Talking to a stone


I am the stone. I've heard over and over that exercise is important in keeping breast cancer from coming back. I even have an exercise book especially for bc survivors. I haven't looked at it for months and months. But I keep getting emails from our rowing coach, J, about exercise and breast cancer and on the ROW website she has links to articles that extoll the value of exercise in keeping metastasis at bay. Finally it sunk in. Monday I went to rowing practice, and Tuesday and tonight I rowed at the YMCA. I also rowed last week. I know I should cross-train but I like doing one thing over and over and over. (That must be why I created a workshop called The Joy, Joy, Joy of Repetition.) Just about everybody there except me has an iPod. I look at the TV when I'm sitting back up and leaning back. I watched part of The Office last night, and when it was over I switched it to the PBS station. Uh oh. PBS didn't have closed captioning. But I was already strapped into the rowing machine so I just watched people's mouths move. They were talking about Milton Bradley, the out-of-control Cub and I could presume what they were saying. I am interested in him because of his name. You know, like the board-game company.
Tonight I watched the Nature Channel on Colony Collapse Disorder. I learned that in Sichuan in China, where a pesticide has wiped out the bee population, people do the pollination. It's very labor-intensive, as you might imagine, and involves sticks with feathers on the ends.

One solution to the disorder is to bring in Africanized bees that are resistant to CCD. But those bees are aggressive and who knows what they might do? or what a hybrid bee would be like?
We should all be as busy as bees, and develop our own waggle dances. Or just pull back and forth, back and forth to get our heart rates up.
Alas, it appears that bees don't listen, either. New research shows that bees observing the dance often ignore it.
I need 150 minutes of exercise a week to be called moderately fit. So far I've had about 75, not counting yoga, and it's only Wednesday.


[The increasingly rare bee suit]

7 comments:

nataliabotz said...

My co-workers and I over at WTTW have been following your blog and would like to interview you for a story we're doing for PBS. We are in the final stages of putting together a four part series on women's health and would love for you to get involved. Please email me @ nataliabotz@gmail.com and we can figure out the best way to get in touch. Hope to hear from you soon. Cheers, Natalie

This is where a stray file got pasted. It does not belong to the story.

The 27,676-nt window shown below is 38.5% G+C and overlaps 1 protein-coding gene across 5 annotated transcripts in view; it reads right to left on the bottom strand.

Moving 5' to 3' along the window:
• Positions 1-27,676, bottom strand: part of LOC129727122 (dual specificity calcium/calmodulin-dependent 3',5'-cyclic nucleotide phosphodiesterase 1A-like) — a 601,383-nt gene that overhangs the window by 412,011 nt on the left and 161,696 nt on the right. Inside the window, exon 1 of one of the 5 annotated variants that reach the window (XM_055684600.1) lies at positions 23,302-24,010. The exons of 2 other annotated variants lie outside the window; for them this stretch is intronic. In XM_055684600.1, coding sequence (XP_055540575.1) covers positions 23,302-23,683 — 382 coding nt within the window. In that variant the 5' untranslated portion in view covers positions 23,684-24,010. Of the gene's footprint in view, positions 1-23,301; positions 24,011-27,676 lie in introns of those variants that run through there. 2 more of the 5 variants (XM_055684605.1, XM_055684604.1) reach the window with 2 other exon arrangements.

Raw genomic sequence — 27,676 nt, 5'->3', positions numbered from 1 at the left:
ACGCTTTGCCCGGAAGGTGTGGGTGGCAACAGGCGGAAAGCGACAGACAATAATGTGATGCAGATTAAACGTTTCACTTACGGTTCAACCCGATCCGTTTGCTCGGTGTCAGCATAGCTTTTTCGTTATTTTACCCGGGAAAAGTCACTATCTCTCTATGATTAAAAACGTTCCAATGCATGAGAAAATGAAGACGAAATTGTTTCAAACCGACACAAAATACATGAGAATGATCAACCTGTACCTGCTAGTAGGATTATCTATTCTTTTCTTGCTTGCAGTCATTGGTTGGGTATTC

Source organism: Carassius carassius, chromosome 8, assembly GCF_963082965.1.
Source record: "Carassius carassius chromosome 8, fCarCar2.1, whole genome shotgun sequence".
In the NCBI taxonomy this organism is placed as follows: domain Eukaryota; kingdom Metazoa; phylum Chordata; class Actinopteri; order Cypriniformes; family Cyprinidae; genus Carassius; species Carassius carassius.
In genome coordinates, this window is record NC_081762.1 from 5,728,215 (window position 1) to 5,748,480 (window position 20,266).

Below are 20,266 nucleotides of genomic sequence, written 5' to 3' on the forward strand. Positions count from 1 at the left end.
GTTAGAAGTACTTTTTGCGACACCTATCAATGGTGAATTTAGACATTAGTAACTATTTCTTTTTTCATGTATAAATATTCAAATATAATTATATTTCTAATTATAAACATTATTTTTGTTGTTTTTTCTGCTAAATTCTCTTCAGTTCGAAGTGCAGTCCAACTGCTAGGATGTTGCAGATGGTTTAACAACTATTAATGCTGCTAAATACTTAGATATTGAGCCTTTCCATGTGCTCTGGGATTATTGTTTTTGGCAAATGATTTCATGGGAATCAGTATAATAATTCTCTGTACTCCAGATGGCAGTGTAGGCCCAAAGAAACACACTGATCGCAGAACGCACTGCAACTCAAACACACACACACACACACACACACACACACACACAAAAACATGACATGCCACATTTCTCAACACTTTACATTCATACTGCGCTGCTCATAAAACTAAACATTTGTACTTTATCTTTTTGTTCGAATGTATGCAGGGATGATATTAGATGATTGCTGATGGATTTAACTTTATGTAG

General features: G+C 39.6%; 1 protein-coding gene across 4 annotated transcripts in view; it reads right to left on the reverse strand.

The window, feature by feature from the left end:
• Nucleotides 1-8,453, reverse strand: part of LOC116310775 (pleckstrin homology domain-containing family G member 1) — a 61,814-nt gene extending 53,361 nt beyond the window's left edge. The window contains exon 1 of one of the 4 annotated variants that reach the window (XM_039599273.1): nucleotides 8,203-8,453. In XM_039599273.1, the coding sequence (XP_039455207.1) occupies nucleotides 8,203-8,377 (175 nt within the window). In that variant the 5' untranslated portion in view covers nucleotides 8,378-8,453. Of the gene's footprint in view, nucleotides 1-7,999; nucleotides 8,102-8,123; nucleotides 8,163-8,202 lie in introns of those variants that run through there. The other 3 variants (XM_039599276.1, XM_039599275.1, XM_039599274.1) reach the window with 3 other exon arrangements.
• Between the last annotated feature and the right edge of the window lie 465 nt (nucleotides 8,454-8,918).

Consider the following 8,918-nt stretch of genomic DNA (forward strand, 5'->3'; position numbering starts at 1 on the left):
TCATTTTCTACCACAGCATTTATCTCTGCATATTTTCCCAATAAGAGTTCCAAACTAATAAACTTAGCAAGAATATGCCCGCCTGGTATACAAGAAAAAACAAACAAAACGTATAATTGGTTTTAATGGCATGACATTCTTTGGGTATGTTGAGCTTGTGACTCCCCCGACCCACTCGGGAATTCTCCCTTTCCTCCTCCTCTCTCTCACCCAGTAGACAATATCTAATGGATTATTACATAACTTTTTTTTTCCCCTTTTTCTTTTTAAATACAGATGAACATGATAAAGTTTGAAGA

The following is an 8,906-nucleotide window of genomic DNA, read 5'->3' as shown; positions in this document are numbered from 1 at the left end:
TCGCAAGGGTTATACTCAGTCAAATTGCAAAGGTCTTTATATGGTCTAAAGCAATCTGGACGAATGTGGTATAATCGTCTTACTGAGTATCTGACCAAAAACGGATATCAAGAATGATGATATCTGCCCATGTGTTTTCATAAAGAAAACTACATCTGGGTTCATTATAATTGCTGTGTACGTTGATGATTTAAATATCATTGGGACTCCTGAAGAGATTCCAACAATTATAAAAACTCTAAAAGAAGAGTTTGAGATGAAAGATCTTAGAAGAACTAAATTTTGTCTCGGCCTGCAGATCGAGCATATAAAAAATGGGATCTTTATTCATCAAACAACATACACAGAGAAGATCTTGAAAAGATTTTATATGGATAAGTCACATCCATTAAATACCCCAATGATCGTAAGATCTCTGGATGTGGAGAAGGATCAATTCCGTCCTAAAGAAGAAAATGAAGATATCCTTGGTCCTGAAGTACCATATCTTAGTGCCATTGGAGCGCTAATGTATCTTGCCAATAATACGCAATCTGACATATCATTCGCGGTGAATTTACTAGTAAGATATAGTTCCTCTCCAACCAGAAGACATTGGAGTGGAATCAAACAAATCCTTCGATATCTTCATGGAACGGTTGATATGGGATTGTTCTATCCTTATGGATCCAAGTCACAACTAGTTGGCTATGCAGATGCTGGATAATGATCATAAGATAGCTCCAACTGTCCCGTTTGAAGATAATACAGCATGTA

Arizona said...

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The research, conducted by doctors at Brigham Women's Hospital and Harvard Medical School, both in Boston, said that until now there was the idea that there was a preventive effect of aspirin and other pain relievers, both cancer and the problems heart.

Anonymous said...

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Ich wunsche Ihnen Gluck und Gesundheit jeden Tag!
Je vous souhaite sante et bonheur chaque jour!

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seo
網路行銷
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Kathi said...

Sandi, let me tell ya something. People who tell breast cancer patients that they should get more exercise in order to help prevent the Stalker from returning have either (a) never had cancer or (b) never heard of or comprehend Cancer Related Fatigue. Don't get me started. Tell them to stuff it where the sun don't shine. I might also suggest they read my blog post called "The F Word," or visit the website for the National Cancer Institute at www.cancer.gov and find the PDQ for Cancer Related Fatigue.

When you are too tired to eat, when a 10 minute walk necessitates a 2 hour nap, one of the things that does NOT help is to have some numb-nuts chirping at you about how you'd feel soooooo much better if you just got more exercise.

"Really?" I say. "I always figure I'd feel soooooo much better if I didn't have cancer."

Cancer Bitch said...

I'm sorry you're sooooooo tired. I'm pretty much the way I was before cancer, tho maybe have less stamina.
I hope rest will help you.

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